Washington, DC — Government watchdog Accountable.US released a new report revealing the shipping industry is lobbying the Senate against bipartisan legislation to rein in supply chain crisis profiteering despite enjoying record-level profits. The World Shipping Council — the trade group for the world’s biggest shipping companies — derided the House-passed Ocean Shipping Reform Act of 2021 (OSRA) as “unworkable, unnecessary, and duplicative” before it was even introduced and then hired a lobbyist known for his “strong ties in the Senate” to influence lawmakers against the bill.
While shipping companies resist efforts to crack down on their own abusive fees, recent reporting reveals the industry has “never been more profitable” despite “massive shortages” — reaping over nine times what it made in 2020 thanks to the record-breaking fees it has been charging. Leading economists have even warned that these exorbitant fees are “stoking inflation.” Accountable.US reviewed recent earnings reports from some of the shipping companies that would benefit from this lobbying effort including Matson Inc. — the largest U.S. shipping company and the tenth-largest in the world as of 2020, which reported a 299% year-over-year increase in its Q3 2021 net income and bought back $115.7 million in stock.
Many highly-profitable industries are using the pandemic as an excuse to gouge consumers or tack on sky-high fees, and the shipping industry is no exception. Despite shattering previous profit records last year, big shippers are trying to convince Congress that their abusively high fees are essential even as they fan the flames of inflation. It’s just another wealthy industry capitalizing on the health crisis while working families foot the bill. The Senate now faces a choice: crack down on abusive fees that lead to higher costs, or give a greedy industry a free pass to make matters worse.”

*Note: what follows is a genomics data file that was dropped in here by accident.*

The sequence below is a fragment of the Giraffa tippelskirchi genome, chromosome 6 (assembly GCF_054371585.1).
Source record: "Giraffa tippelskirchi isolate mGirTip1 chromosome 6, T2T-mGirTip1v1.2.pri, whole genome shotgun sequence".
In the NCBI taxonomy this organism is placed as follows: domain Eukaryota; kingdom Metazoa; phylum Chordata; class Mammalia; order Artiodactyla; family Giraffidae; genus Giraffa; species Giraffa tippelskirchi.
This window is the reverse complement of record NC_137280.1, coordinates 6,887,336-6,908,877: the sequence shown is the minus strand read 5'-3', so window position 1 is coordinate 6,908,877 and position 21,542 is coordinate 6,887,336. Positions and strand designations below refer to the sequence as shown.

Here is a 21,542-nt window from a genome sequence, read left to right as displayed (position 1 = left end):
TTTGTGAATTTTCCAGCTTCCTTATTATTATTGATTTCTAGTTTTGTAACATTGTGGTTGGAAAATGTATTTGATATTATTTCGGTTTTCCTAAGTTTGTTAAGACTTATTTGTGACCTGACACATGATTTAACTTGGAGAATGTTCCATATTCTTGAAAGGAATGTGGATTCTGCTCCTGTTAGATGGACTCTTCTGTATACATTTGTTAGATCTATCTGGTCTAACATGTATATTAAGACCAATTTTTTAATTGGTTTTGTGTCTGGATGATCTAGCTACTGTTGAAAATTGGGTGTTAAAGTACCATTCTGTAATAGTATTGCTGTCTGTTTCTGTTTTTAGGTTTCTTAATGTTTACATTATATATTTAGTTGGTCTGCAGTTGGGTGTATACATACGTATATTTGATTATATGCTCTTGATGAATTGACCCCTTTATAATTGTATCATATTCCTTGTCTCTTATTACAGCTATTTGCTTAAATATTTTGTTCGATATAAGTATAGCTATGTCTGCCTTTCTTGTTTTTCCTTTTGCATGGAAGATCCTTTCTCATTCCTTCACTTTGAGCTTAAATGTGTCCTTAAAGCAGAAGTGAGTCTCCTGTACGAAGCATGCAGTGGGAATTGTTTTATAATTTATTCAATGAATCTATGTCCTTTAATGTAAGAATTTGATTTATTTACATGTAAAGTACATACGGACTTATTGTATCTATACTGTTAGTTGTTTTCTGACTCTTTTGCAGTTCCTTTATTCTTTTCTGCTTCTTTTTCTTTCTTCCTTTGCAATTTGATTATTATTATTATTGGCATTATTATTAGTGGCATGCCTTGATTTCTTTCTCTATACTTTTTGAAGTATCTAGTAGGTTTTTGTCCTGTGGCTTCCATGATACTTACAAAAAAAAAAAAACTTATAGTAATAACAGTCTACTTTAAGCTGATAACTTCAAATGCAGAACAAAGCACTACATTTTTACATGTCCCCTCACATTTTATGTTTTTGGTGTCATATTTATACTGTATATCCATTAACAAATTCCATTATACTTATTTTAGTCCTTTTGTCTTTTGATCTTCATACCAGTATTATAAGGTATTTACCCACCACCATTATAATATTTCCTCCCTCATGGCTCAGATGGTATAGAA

Kyle Herrig, president of Accountable.US
Accountable.US also found the lobbyist World Shipping Council hired has personally given $15k to Senator Mitch McConnell, whose wife’s family owns the Foremost Group shipping company.
- Mærsk, which transports about a fifth of the world’s shipping containers, saw its Q3 2021 profits quintuple year-over-year due to “dramatically” higher freight costs and was expected to profit over $17 billion in 2021, even as it spent about $4.6 billion on acquisitions and announced a $5 billion stock buyback program.
- The president of NYK Line touted a “favorable tailwind” as he projected a “record-high” recurring FY 2021 profit valued at roughly $6.2 billion, while the company benefited from “higher freight rates.”
- COSCO Shipping Holdings saw Q3 2021 net profit jump over ten times as high as in Q3 2020 and its container shipping division net profits skyrocketed 1603% to $12.5 billion.
- Mitsui O.S.K. Lines said “profit increased sharply” due to high freight rates despite port congestion, reported a Q2 2021 ordinary profit that was 8.3 times higher than in Q2 2020 and projected paying 5.3 times more shareholder dividends in FY 2021 than it paid in FY 2020.
- Hapag-Lloyd took more net profit in the first six months of 2021 than in the previous 10 years combined and it expected operating profit to multiply four-fold in its FY 2021, all while giving primary credit to higher freight rates.
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